She proposed the idea of holding “an all-inclusive dialogue” to the deputy commander-in-chief, Vice Senior Gen. Soe Win, on July 16 but never received a response and has not heard from the military since September. She said she thinks the military is determined to win exactly as it did in the past — “but this is not the case anymore, and I hope it will not be the case again.”

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Myanmar for five decades had languished under strict military rule that led to international isolation and sanctions. As the generals loosened their grip, culminating in Nobel Peace Prize laureate Aung San Suu Kyi’s rise to leadership in 2015 elections, the international community responded by lifting most sanctions and pouring investment into the country.

The Feb. 1 coup followed November elections which Suu Kyi’s National League for Democracy party won overwhelmingly and the military rejects as fraudulent. Since the military takeover, Myanmar has been wracked by unrest, with peaceful demonstrations against the ruling generals morphing first into a low-level insurgency in many urban areas after security forces used deadly force and then into more serious combat in rural areas, especially in border regions where ethnic minority militias have been engaging in heavy clashes with government troops.

On Sept. 7, the National Unity Government, the main underground group coordinating resistance to the military which was established by elected legislators barred from taking their seats when the military seized power, called for a nationwide uprising. Its “people’s defence forces” known as PDFs operate in many areas and have received training and weapons from some armed ethnic groups.

The PDFs and ethnic armed groups are now up against Myanmar’s military, one of the largest in Southeast Asia with a reputation for toughness and brutality from years of jungle warfare. Although many Western nations maintain an arms embargo against Myanmar, there is no U.N. arms embargo, and the military buys equipment from countries such as Russia, China and Ukraine.

Last week, Schraner Burgener called what’s taking place in Myanmar an “internal armed conflict,” using words from international law.

But in Monday’s AP interview, she said, “We have everywhere violence, it’s not controlled anymore, and the scale of violence is very high. And, therefore, I would say, `yes, a civil war.”’

Unlike the generals’ coup in 1988, when people were killed or put in prison and the military conducted business as usual, Schraner Burgener said this time “the PDFs will not give up.”

She said people are not yielding, the PDFs are getting more military support from the ethnic armed groups, the U.N. has heard around 4,000 soldiers have defected from the army, and so far neither the United Nations nor the 10-member Association of Southeast Asian Nations, which includes Myanmar, has accepted the coup.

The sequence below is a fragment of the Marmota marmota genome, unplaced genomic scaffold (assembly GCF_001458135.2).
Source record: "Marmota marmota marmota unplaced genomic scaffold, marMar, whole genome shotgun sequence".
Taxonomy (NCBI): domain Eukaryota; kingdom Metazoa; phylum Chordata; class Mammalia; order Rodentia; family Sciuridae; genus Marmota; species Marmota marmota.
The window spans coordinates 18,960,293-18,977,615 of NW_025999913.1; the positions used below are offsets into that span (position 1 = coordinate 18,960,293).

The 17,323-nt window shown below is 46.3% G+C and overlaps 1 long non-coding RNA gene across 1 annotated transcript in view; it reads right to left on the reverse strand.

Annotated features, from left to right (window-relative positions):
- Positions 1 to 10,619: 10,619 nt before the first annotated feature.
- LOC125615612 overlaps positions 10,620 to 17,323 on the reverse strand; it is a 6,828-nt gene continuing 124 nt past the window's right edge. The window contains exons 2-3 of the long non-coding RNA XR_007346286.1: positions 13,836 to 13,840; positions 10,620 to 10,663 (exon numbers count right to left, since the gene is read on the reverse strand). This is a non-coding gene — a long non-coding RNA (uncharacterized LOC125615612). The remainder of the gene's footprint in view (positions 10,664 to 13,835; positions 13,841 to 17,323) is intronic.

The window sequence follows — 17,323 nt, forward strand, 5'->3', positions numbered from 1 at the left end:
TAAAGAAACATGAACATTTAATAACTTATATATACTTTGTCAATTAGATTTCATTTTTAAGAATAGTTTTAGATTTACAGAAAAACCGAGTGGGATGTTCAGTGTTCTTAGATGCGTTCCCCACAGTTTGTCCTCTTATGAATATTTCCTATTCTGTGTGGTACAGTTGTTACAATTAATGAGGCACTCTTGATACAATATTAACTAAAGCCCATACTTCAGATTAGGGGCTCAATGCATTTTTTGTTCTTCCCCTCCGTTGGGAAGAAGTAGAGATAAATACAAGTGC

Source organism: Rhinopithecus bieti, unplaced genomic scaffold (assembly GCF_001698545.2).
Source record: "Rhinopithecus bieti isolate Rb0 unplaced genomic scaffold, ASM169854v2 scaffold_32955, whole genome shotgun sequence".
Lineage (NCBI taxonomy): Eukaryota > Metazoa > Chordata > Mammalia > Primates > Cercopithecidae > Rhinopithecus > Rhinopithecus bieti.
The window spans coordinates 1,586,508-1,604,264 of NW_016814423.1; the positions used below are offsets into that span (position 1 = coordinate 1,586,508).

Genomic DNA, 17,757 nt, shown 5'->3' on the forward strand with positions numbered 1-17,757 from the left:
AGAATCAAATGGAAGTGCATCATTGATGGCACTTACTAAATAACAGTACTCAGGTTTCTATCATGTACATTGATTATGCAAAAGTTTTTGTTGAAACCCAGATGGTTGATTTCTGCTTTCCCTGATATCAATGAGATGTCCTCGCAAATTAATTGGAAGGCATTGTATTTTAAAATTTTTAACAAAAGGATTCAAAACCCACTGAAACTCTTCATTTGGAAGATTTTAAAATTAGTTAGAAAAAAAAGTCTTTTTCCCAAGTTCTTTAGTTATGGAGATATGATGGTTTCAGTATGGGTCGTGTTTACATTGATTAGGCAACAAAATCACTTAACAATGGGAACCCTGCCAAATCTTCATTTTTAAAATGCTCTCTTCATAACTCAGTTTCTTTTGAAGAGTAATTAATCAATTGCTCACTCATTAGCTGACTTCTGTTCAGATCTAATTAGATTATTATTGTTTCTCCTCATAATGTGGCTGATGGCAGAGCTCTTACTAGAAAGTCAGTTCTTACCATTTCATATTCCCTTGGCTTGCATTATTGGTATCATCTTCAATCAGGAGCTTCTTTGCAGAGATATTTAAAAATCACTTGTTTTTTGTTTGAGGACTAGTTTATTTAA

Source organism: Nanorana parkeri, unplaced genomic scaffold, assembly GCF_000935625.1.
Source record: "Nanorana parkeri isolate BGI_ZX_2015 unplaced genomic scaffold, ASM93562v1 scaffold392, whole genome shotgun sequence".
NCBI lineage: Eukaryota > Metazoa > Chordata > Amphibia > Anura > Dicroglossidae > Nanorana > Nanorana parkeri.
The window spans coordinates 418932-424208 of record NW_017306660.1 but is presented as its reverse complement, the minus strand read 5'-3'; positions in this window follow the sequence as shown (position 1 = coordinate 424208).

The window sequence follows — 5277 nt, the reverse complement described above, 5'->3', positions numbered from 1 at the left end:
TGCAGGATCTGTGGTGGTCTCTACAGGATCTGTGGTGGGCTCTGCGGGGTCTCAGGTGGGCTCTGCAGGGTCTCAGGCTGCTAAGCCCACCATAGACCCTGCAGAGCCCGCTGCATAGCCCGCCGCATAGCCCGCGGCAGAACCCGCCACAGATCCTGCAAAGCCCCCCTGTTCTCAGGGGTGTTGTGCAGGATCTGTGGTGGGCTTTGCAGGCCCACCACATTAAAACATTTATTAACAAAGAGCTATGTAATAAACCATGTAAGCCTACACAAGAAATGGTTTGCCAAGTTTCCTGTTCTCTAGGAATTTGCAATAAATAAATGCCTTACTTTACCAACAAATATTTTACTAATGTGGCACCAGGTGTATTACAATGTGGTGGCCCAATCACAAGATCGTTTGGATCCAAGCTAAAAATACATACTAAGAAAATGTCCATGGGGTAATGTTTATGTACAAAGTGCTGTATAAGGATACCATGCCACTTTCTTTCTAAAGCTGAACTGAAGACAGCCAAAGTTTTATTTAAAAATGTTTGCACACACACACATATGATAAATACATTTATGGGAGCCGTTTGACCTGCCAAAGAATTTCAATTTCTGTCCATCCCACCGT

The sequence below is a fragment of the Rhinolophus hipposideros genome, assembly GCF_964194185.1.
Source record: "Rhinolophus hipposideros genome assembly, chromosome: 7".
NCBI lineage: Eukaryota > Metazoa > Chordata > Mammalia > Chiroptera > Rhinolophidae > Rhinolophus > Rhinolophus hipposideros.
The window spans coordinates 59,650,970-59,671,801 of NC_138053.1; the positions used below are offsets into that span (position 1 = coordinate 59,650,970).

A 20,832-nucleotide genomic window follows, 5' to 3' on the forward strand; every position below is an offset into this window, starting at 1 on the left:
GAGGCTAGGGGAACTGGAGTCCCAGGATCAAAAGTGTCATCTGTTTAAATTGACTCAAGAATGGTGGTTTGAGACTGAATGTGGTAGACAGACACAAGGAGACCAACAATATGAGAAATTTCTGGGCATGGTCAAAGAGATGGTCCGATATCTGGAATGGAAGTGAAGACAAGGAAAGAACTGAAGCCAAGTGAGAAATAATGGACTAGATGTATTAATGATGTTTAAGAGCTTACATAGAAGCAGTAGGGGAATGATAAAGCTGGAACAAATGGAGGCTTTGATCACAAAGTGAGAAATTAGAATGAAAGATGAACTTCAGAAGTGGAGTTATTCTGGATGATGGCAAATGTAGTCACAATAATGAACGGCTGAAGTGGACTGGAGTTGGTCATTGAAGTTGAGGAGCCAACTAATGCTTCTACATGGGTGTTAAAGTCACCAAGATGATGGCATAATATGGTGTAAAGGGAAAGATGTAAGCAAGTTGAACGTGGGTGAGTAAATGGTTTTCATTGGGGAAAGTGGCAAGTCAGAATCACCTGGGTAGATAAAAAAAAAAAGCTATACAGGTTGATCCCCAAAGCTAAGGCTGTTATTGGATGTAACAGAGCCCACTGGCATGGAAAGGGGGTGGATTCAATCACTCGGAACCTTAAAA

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The U.N. has heard that many soldiers are on the ground conducting “clearing operations” in northwest Chin state, Schraner Burgener said, reminding the world that the military’s “clearing operation” in Rakhine state in 2017 saw villages burned down, widespread rapes and more than 700,000 Rohingya Muslims flee to neighbouring Bangladesh.

“We heard also from the ground that it will be difficult for the army because Chin region is a very mountainous region, and the Chin people are very determined to defend themselves,” she said. “So, I fear that we will have victims on both sides, and it will be terrible.”

With both sides so invested in armed struggle, what could really have an impact to restore peace?

Schraner Burgener said the U.N. Security Council adopted a presidential statement in March calling for a reversal of the coup, upholding democratic institutions, a halt to violence and the release of Suu Kyi and other arrested officials. But the U.N.’s most powerful body has not adopted a legally binding resolution on the military takeover and escalating violence.

The U.N. envoy said the Association of Southeast Asian Nations has shifted “from a position of non-interference to say that the reputation of ASEAN is also important, and therefore they didn’t allow the commander-in-chief to participate at the ASEAN summit” which ends Thursday..

“This is quite a strong message, and clearly, we hope that the solidarity in the region will stand with the people” who overwhelmingly elected Suu Kyi last November, she said.

Schraner Burgener said she is in regular contact with the ASEAN envoy to Myanmar, Brunei Second Foreign Minister Erywan Yusof, whose visit has not taken place because he was told he couldn’t meet Suu Kyi.

“I think this is the right decision from the ASEAN special envoy, but I still hope that certain dialogue will be possible” with the military leaders, though “for the moment, I’m very skeptical,” she said.

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The U.N. envoy said she also met privately with Suu Kyi 15 times before the February takeover, and “I am really still convinced that she wanted only the best for the country, and she had to deal with the army, otherwise we would have the coup before.” The military-installed government has not let Schraner Burgener visit since it seized power.

She said she is in constant contact with China, which has “an important role in the region,” and doesn’t want to see it destabilized. “So, therefore, I still count on China — that they will make the right decisions for the people and the stability in the region.”

What would the right decisions be?

“Well, I think it must be several measures concerted from the international community, which can maybe lead to a decision to change the leaders of the army to people who are hopefully more constructive and want a peaceful solution,” she said, mentioning sanctions as well.

While the coup has left Myanmar in a civil war, Schraner Burgener said there is one positive result.

The majority ethnic Bamar people — also called Burmans — and the ethnic minorities have “a better understanding of each other,” she said, and “there is more unity in the country.”

She said the ethnic minorities helped those fleeing, gave them shelter and she is already hearing from the Bamar “that they are very sorry that they didn’t help … the Rohingyas, more in the past.”

If Myanmar can revert to a democratic path, Schraner Burgener said, she hopes in the next five to 10 years the country will have a multi-ethnic government where minorities are protected by law, the citizenship law and constitution are reformed, “and that we have a federal structure in the country where everybody has the same right.”

© 2021 The Canadian Press